How to Achieve Automatic Diaphragmatic Breathing 24/7 Day-Night: Prevent Chest/Thoracic Respiration

· breathing, Health, medicine

Artour Rakhimov

How To Achieve Automatic Diaphragmatic Breathing 24/7, Day & Night – Prevent chest or thoracic respiration with breathing retraining and high body oxygen levels

Is it possible to unconsciously breathe with the diaphragm 24/7?

There are many people out there who claim to be able to teach people to use diaphragmatic breathing, but in many cases this retraining takes many months or even years before the person will reach a point of doing so automatically, or without consciously deciding to change their breathing pattern e.g. while sitting somewhere comfortably for an hour a day and focusing on their breathing pattern. Meaning there is no guarantee that they are breathing diaphragmatically through the night or even while at rest, during the rest of their day.

The reasons for this are very simple. Their methods do not address the causes of chest breathing, which can be categorized as, too fast and too large inhalations, causing low body and brain oxygenation. Many of them also claim that breathing more air improves body oxygen levels, and that CO2 is a toxic waste gas, this is incorrect. Modern people breathe about 2 times more air than the medical norm and most people are still suffering from a lack of oxygenation.

When we breathe more than the medical norm at rest – which can be as little as 12 small diaphragmatic breaths per minute, and about 500 ml of air per breath – it is called hyperventilation.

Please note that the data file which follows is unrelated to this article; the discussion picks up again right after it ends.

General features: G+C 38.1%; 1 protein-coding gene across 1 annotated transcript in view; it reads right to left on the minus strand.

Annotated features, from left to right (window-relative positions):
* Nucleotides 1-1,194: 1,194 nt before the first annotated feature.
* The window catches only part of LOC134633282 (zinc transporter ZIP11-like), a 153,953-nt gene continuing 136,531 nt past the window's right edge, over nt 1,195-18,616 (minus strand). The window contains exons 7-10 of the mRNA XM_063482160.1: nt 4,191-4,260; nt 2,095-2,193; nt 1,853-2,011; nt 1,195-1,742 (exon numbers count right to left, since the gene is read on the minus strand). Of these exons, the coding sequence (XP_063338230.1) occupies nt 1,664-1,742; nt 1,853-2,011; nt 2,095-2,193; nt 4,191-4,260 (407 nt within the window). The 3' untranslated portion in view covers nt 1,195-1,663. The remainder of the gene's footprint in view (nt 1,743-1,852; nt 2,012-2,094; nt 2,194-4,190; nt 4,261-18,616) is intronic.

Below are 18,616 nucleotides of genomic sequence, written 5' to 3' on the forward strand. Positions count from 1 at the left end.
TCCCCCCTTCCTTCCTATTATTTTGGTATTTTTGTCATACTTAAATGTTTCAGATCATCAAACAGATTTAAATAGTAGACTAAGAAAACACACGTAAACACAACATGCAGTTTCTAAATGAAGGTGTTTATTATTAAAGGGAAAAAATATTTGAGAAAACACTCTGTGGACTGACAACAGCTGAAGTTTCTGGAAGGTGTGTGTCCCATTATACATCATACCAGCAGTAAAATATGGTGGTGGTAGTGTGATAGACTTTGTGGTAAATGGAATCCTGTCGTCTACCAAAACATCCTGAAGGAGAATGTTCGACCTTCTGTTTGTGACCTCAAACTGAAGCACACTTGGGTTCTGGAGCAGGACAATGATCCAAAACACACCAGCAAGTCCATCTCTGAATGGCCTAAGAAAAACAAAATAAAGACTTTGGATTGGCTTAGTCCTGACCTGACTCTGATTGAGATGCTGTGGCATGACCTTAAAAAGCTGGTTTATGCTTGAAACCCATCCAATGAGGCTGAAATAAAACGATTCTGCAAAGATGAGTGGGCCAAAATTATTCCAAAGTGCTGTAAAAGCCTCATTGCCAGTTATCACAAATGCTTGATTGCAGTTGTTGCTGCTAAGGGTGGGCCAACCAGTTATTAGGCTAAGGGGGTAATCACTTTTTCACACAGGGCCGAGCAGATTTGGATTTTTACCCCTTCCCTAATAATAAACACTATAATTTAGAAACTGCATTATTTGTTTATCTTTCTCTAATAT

Hyperventilation causes alveolar hypocapnia (or CO2 deficiency in the lungs), which reduces blood flow and oxygenation of the diaphragm muscle. While arterial hypocapnia makes smooth and skeletal muscles tense, the diaphragm included.

In fact, hyperventilation or (overly) deep diaphragmatic breathing, reduces oxygen delivery to all vital organs in the human body. Sick people tend to breathe about 2-3 times more than the medical norm. Which means they suffer from low CO2 levels in the lungs and reduced O2 levels in their body cells. Many of us may have brief moments of additional hyperventilation (on top of what we have now) when surprised.

Where people in the past had only 4-5 L/min for minute ventilation at rest, modern numbers are about 12 L/min for normal subjects. Hyperventilation makes modern people oxygen deficient (see instructions for the body-oxygen test below) and this makes them chest breathers. Therefore, automatic (unconscious) diaphragmatic breathing is very rare these days.

In this video, Dr Rakhimov explains how, with the students from his breathing retraining course who improve their body oxygen test results (see how to test below) to a level of 30 CP, first thing in the morning, they automatically switch to diaphragmatic breathing. Regardless of age and how accustom they have become to chest breathing. Many of them start out unable to move or even feel their diaphragm, but by the time they reach a body oxygen level of 30 seconds, first thing in the morning, diaphragmatic breathing becomes their new normal.

So, in short, what are the major benefits of automatic diaphragmatic breathing?

Diaphragmatic breathing 24/7 is necessary for ideal oxygenation of the arterial blood (about 98-99%) and efficient lymphatic drainage of abdominal organs, as up to 60% of all lymph nodes are located just under the diaphragm.

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The video features Dr. Artour Rakhimov, health educator, writer, breathing teacher and trainer, and the author of the website

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